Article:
The Internet and
A Meta-analysis and Critique
of Studies, 1995–2003
Internet adoption in homes has grown rapidly since the early 1990s. By 2003, 63% of Americans had used the Internet (Pew Internet and American Life Project, 2003). The Internet has been hailed as a revolutionary social technology, in part because its predominant use has been informal communication (Kraut, Mukhopadhyay, Szczypula, Kiesler, & Scherlis, 1999). Even as new services, such as downloading music and movies, become available and easier to accomplish, communication remains the public’s principle use of the Internet (Pew Internet and American Life Project, 2002; U.S. Department of Commerce, 2002).
One important implication of the Internet’s migration to homes and its predominant use for communication is that it could change people’s social interaction with their closest ties. Social interaction with family and friends is one of life’s most pleasant experiences (Robinson & Godbey, 1999). It helps fulfill people’s need to belong and often leads to feelings of closeness (Baumeister & Leary, 1995), to perceptions of social support (Gottlieb & Green, 1984; Peirce, Frone, Russell, Cooper, & Mudar, 2000), and to increases in the likelihood of receiving social support (Cohen & Wills, 1985; Wellman & Wortley, 1990). Social interaction is also associated with people’s commitment to groups, neighborhoods, and organizations (Mirowsky & Ross, 1989; Schachter, 1951), with their sense of meaning in life (Thoits, 1983) and with their adherence to social norms (Srole, 1956).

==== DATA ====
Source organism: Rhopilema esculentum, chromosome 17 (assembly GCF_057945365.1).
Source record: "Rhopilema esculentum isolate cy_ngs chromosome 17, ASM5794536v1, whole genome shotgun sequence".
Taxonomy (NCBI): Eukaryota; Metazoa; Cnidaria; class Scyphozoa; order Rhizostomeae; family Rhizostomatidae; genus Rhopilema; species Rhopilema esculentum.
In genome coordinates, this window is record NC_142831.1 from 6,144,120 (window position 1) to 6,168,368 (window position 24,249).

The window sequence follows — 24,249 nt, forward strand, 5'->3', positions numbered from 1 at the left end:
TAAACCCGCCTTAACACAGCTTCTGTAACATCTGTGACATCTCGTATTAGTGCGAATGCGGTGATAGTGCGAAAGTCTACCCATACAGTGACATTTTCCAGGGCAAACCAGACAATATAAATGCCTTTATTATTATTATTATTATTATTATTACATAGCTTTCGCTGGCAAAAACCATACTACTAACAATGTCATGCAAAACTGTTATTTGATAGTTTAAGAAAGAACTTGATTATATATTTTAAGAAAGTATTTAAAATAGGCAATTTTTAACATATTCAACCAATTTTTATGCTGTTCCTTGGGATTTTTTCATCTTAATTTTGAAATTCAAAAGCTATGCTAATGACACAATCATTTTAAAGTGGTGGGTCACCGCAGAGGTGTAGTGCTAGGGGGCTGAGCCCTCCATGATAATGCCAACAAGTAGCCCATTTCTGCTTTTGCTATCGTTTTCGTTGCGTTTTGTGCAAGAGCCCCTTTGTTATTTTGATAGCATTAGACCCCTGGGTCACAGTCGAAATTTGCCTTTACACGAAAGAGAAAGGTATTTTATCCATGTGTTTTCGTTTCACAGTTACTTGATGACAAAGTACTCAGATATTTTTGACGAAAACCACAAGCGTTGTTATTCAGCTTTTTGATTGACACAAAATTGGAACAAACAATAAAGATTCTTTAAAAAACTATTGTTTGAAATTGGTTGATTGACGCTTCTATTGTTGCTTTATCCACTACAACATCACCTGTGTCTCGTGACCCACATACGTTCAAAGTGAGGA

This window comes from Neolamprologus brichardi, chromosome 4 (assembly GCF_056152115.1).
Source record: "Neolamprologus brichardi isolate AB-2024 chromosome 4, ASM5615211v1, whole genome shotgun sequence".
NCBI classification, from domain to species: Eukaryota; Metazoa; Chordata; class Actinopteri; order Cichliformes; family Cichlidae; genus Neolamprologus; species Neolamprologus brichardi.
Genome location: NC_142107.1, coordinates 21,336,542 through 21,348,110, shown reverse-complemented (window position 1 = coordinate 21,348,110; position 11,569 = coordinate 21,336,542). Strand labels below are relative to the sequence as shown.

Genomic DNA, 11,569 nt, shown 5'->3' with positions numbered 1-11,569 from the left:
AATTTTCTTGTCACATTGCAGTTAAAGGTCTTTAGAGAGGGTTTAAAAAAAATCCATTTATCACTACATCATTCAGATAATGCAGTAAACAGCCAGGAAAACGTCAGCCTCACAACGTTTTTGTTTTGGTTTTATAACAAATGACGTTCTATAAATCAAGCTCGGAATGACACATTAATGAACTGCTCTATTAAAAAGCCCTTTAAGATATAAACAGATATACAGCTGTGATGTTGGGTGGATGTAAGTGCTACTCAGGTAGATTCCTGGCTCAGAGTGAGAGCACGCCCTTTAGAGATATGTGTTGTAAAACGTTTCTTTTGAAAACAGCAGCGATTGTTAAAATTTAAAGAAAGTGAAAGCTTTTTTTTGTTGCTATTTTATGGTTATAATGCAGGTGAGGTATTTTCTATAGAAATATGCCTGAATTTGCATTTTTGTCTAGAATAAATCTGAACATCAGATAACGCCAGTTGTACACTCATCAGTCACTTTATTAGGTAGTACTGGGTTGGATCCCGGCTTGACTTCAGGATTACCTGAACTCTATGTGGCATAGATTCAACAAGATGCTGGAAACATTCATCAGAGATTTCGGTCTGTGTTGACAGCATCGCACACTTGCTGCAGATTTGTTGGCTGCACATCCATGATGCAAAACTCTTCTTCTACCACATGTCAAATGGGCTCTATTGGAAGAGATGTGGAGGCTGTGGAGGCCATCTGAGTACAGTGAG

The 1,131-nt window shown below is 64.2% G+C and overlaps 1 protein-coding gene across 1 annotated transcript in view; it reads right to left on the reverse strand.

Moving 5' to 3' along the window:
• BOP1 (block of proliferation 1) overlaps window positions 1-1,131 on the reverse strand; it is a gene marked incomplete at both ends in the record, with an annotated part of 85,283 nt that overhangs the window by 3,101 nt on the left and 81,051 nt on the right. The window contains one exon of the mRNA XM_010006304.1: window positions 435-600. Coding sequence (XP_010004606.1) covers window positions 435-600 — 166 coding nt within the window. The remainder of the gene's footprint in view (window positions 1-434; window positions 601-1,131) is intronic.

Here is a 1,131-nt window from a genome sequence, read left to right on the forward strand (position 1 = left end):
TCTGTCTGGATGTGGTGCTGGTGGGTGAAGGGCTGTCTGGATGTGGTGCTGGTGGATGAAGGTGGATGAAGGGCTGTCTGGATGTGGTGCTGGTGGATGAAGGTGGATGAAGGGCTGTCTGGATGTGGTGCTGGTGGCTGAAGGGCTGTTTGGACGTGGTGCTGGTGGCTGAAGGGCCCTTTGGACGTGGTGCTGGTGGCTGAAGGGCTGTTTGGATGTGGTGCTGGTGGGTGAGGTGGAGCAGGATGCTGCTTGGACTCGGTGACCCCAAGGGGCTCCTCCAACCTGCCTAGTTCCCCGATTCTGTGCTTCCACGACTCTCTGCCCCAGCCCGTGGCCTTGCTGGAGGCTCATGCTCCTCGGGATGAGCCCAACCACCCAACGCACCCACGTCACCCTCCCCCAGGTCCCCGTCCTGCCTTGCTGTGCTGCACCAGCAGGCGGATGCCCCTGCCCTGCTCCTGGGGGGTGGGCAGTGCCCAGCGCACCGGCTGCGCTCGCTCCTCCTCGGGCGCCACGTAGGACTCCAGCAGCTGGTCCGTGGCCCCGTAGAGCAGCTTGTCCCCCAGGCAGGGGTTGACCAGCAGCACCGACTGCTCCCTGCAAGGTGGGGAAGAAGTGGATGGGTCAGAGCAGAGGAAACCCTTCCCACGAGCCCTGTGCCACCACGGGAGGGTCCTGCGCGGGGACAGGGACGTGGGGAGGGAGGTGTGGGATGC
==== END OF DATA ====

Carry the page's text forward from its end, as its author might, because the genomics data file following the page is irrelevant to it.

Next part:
Some researchers have argued that the Internet improves people’s ability to form new close relationships, especially if they are otherwise isolated (McKenna & Bargh, 2000). Early studies indicated that the Internet facilitated the development of group ties (Sproull & Kiesler, 1991), information exchange in organizations (Kraut & Attewell, 1997), and the creation of new groups and organizations (Sproull & Faraj, 1995). Overall, do such changes add up to an increase or reduction in people’s social interaction with the most important people in their lives—their family and friends? In this chapter, we examine what is now known about the effects of using the Internet on peoples’ social interaction with these close ties.
In 1995, Katz and Aspden conducted the first national survey of the public’s use of the Internet. They reported that Internet users had more total contact with family members than did nonusers, and that they made more new friends, including those they